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Google wouldn’t exist without a very lucky first break

Surfboards for use by employees are lined up at the Google campus near Venice Beach, in Los Angeles, California January 13, 2012. The 100,000 square-foot campus was designed by architect Frank Gehry, and includes an entrance through an iconic pair of giant binoculars designed by Claes Oldenburg and Coosje van Bruggen. Around 500 employees develop video advertising for YouTube, parts of the Google+ social network and the Chrome Web browser at the site. REUTERS/Lucy Nicholson (UNITED STATES - Tags: SCIENCE TECHNOLOGY BUSINESS SOCIETY) - RTR2W9CL
Reuters/Lucy Nicholson
Now Google has surfboards.
Published Last updated on This article is more than 2 years old.

This question originally appeared on Quora: What is the luckiest business break ever? Answer by Shane Greenstein, professor in the Technology Operations and Management unit at the Harvard Business School.

Larry Page and Sergey Brin got about as lucky a break as anybody could ever get. They were popular with students and unpopular with almost everyone else in industry. That led them to NOT license their technology and motivated them to try to start their own business.

After Page and Brin first implemented Page-Rank, they did not drop out of their studies right away, or quickly sacrifice their aspirations for a PhD. They implemented Page-Rank in a search engine they initially called Backrub, which became available on a server at Stanford. They wrote several papers about it, worked in the lab, and completed all the requirements for a PhD except the last one—writing a dissertation. They even took steps to making progress on that last requirement by making progress with implementing and refining their algorithm.

The popularity of their search engine with campus users encouraged Brin and Page to seek some revenue in new licensees (which they would share with Stanford). Things did not go according to plan. Despite their proximity to Silicon Valley, they did not find any takers for their algorithm. Odd as it might seem in retrospect for an invention that eventually became the basis for a multi-billion-dollar company, Brin and Page were not able to find any existing firms who wanted to license Page-Rank, or buy it, for that matter.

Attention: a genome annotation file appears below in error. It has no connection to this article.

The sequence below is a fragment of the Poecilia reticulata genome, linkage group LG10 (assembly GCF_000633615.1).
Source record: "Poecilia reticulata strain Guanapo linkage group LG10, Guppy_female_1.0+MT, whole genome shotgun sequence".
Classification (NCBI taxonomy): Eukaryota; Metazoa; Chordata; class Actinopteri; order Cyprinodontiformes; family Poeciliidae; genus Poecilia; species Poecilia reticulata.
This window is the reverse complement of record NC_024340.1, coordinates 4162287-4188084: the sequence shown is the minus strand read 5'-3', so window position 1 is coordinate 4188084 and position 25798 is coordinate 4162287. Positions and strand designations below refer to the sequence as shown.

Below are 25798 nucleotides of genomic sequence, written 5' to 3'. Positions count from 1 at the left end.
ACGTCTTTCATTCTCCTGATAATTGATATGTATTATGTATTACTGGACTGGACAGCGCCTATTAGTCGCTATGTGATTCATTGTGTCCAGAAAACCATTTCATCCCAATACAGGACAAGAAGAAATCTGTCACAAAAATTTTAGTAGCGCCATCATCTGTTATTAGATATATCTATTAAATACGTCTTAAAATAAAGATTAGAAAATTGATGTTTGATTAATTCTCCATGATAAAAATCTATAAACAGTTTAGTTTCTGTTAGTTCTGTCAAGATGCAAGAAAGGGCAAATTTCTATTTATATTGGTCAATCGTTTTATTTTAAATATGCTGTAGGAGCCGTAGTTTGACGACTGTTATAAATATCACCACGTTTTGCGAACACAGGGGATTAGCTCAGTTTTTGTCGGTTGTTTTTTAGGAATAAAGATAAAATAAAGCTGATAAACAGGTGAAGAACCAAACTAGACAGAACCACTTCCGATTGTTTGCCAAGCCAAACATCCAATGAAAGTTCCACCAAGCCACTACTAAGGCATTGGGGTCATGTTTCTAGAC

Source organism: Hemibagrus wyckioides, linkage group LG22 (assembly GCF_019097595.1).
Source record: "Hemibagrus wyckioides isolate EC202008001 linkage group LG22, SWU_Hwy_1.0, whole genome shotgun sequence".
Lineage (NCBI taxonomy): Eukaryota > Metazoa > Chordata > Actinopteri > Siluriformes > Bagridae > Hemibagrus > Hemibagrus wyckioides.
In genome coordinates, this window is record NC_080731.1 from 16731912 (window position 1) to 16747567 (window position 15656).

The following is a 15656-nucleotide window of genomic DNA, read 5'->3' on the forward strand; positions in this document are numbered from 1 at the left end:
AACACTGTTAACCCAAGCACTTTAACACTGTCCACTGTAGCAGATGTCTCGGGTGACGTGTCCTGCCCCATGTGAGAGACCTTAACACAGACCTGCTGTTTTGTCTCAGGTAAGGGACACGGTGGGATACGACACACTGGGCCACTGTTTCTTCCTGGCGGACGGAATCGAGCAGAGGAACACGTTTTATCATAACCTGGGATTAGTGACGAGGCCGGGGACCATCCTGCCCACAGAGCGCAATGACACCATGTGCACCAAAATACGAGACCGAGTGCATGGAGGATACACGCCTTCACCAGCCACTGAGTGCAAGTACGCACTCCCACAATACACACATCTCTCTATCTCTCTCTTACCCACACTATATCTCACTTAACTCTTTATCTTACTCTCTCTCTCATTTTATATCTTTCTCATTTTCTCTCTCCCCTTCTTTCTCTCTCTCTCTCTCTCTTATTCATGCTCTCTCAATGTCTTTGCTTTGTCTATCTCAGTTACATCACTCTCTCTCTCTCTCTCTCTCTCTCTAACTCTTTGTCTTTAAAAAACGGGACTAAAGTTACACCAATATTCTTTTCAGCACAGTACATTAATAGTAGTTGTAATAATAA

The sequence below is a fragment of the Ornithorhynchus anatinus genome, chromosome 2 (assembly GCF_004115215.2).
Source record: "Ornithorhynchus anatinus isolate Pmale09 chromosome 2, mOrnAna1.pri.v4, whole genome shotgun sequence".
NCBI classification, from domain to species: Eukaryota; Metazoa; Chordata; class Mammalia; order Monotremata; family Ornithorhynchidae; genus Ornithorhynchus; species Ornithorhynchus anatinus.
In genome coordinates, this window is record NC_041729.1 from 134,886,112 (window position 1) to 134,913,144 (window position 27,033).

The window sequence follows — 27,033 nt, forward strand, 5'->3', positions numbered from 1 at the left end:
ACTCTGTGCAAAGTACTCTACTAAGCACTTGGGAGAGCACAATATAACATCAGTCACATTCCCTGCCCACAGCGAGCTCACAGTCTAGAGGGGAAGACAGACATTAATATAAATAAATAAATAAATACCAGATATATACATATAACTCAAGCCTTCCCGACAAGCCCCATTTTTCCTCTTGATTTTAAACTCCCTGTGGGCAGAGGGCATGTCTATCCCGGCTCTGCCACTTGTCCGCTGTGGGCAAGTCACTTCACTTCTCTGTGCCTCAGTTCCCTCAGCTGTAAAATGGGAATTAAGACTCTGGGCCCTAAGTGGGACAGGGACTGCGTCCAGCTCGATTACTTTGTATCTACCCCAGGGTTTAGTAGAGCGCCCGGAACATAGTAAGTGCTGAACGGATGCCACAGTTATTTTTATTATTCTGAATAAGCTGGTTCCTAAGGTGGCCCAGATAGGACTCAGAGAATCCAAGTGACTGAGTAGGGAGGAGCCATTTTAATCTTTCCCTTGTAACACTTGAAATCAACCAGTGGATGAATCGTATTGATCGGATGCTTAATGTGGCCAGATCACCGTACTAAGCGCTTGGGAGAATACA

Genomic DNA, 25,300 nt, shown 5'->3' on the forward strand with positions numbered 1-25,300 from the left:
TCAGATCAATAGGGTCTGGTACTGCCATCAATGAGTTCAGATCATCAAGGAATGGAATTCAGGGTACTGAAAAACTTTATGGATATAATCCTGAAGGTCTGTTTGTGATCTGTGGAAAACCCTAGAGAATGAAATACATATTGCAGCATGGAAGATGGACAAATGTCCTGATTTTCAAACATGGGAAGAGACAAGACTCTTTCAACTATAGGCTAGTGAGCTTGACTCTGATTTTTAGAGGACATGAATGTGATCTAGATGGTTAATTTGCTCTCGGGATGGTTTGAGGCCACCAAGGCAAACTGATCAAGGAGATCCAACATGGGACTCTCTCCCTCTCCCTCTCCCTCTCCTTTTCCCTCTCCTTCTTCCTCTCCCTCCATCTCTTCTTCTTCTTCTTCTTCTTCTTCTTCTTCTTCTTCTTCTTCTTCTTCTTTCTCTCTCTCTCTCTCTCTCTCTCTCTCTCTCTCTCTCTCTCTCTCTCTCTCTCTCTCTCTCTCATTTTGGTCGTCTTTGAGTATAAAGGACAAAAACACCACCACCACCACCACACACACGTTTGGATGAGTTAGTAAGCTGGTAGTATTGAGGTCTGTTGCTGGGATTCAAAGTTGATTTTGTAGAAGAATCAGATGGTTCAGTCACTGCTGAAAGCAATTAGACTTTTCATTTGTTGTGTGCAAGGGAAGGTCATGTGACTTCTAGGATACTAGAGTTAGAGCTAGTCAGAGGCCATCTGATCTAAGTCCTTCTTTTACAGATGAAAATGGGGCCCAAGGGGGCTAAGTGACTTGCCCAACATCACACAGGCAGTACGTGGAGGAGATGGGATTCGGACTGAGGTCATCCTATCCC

To say it simply, their invention did not stand out because they were merely a couple of smart kids trying to license an algorithm to revolutionize searching the Internet. In the middle to late 1990s, there were a lot of smart kids claiming to be torchbearers for the next revolution, and plenty of other approaches to search. Brin and Page did not look any more distinguished.

More to the point, Brin and Page happened to have the dumb luck to live at a time of intense entrepreneurial activity. The prototype built at Stanford worked well, but did little to convince others in industry of the value of the algorithm. Everyone seemed to be a skeptic. The prevailing view dismissed their search engine, and characterized its approach as not valuable.

Think about that! Had somebody thrown enough money at them — a million dollars, say — those two might have stuck to their initial plan, and finished their dissertations.

Instead, they got help from an angel investor (Andy Bechtolsheim), and they decided to go into business for themselves as Google. One thing led to another, and today they own one of the most valuable pieces of real estate on the web.

They were lucky to be popular with students, and not with anybody in industry. That let them to develop their business, and motivated them to go into business for themselves. We should all be so lucky.

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